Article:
Additionally, given the continued overwhelming supremacy of imperialism there cannot be any doubt for our geo-politicians that whatever regime comes into conflict with the imperial centre must be supported – regardless of its relation to the popular masses. Tertium non datur!
During the last two decades this geo-political position did not differ much from the social revolutionary one. Imperial power has been at its highest, unfolding ruthlessly and attacking resisting regimes that represented old gains of long-gone popular struggles. Outstanding examples were Yugoslavia and Iraq, where the popular masses essentially remained passive while only politically advanced sections supported the regimes’ resistance against imperialism.
Popular resistance movements like those in Palestine, Afghanistan and later Iraq were directly facing imperialism or puppet regimes. As they quickly had to assume military forms under difficult conditions, they often also turned militarist and neglected popular mass struggle. The main conflict within the global anti-imperialist movement was, however, over the Islamophobic approach by many parts of the geo-political trend. These parts failed to support the Islamic resistance forces as they remained prisoners of the pre-1989/1991 narrative of political Islam as a tool of imperialism. Too often they were passive bystanders. Eventually most had to accept that, for example, Hamas had taken over the banner of the Palestinian resistance while the secularists had capitulated. Until now, however, they could not grasp the anti-imperialist symbolism of Islam.
Regarding the Eastern European coloured revolutions there had been a certain congruence as well. While there were indeed some popular mobilisations also by poorer classes, the movements explicitly called for capitalism and affiliation with imperialism. Our difference with many pro-Soviet geo-politicians was that we condemned neither the democratic demands nor the right to national self-determination, let alone did we support the repression. On the other hand, we could not support the movements, which were essentially politically reactionary regardless of their social composition.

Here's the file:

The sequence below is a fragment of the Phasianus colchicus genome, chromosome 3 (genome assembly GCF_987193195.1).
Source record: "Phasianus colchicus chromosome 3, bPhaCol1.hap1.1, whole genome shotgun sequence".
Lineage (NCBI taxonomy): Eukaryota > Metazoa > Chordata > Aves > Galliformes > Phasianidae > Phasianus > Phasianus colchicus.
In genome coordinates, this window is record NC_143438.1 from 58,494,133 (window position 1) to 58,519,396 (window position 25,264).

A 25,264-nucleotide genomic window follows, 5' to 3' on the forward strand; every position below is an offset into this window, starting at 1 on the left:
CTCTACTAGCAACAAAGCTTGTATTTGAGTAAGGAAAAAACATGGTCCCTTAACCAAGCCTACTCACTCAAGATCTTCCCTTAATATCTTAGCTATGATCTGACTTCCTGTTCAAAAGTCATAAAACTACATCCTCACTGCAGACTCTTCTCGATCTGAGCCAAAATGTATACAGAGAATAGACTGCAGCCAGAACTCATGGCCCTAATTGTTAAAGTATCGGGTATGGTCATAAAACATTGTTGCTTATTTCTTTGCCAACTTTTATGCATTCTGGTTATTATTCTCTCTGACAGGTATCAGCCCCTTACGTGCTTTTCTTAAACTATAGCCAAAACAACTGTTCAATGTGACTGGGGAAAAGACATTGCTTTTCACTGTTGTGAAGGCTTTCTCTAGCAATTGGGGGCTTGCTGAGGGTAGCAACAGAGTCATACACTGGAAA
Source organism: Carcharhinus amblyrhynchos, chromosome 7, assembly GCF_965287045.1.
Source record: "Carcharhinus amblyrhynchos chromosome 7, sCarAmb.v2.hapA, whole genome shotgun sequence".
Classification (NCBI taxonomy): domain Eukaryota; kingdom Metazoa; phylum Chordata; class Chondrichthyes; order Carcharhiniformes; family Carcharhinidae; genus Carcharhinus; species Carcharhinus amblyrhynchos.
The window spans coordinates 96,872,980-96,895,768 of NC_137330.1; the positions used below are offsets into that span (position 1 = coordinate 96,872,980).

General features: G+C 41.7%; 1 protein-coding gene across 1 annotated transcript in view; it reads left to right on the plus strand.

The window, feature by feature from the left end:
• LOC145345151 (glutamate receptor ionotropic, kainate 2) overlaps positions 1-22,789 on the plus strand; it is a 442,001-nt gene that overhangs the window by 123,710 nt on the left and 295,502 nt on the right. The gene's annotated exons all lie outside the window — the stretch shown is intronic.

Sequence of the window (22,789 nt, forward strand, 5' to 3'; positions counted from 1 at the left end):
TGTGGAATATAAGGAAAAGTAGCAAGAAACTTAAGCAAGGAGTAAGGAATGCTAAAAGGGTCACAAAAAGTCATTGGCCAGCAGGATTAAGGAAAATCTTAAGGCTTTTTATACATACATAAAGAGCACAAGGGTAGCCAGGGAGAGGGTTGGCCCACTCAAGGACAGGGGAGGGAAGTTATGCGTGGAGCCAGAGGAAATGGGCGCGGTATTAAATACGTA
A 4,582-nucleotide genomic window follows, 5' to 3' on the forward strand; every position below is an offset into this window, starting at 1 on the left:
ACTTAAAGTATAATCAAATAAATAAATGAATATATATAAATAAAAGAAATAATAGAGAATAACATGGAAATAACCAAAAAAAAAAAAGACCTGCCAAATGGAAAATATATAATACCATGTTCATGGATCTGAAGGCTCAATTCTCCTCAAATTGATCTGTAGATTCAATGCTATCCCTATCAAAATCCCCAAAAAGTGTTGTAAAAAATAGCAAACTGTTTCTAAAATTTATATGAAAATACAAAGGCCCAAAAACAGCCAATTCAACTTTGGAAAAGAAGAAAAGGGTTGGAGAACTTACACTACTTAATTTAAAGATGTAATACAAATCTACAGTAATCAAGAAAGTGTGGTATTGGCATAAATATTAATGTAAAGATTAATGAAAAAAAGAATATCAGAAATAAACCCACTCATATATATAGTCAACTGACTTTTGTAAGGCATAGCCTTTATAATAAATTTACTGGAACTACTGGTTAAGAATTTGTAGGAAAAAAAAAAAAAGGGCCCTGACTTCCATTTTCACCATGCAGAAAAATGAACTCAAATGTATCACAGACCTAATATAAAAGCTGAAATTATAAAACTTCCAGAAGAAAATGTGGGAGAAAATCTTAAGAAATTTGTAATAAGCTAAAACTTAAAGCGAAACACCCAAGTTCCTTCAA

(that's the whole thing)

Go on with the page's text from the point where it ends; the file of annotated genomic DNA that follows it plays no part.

More recently a special and difficult episode was provided by the Green movement in Iran, which cannot be included among the coloured revolutions. While many of its demands for political rights were legitimate, it essentially was a movement by the urban middle classes, with no support from the poor classes. Furthermore it allied with the liberal capitalist wing of the elites, which tended towards compromise with imperialism. Despite condemning the repression and calling for democratic reform, we had to conclude that the anti-imperialist momentum in the regime outweighed its repressive character. One should not forget that Iran has been the main state challenging the empire.
Up to this point the geo-political and the social revolutionary brand of anti-imperialism were more or less on the same side of history. (The differences on the role of the masses in the historical process have always been felt during these decades. One expression of it was the struggle over political Islam. The geo-political trend kept supporting an empty French-type secularism against a religious enemy, which reappeared as anti-imperialism resistance. It could also be felt when it came to the apologies the geo-politicians used to offer for the regimes they defended. Any criticism was immediately evaluated as treason.) Then came the Arab revolt.
December 27, 2011
Intro: Syria, Turkey and the Arab revolt
Part I: Geo-politics versus revolution
Part II: State of the Arab democratic revolt
The Arab ancien regime
Here come the Arab popular masses
New role for Islamism?
The Libyan case
Part III: Syria – who is anti-imperialist?
First stage: peaceful and anti-interventionist
Turkey as a model and main player
The Assad regime
Second stage: descent into civil war
The opposition and the Syrian National Council (SNC)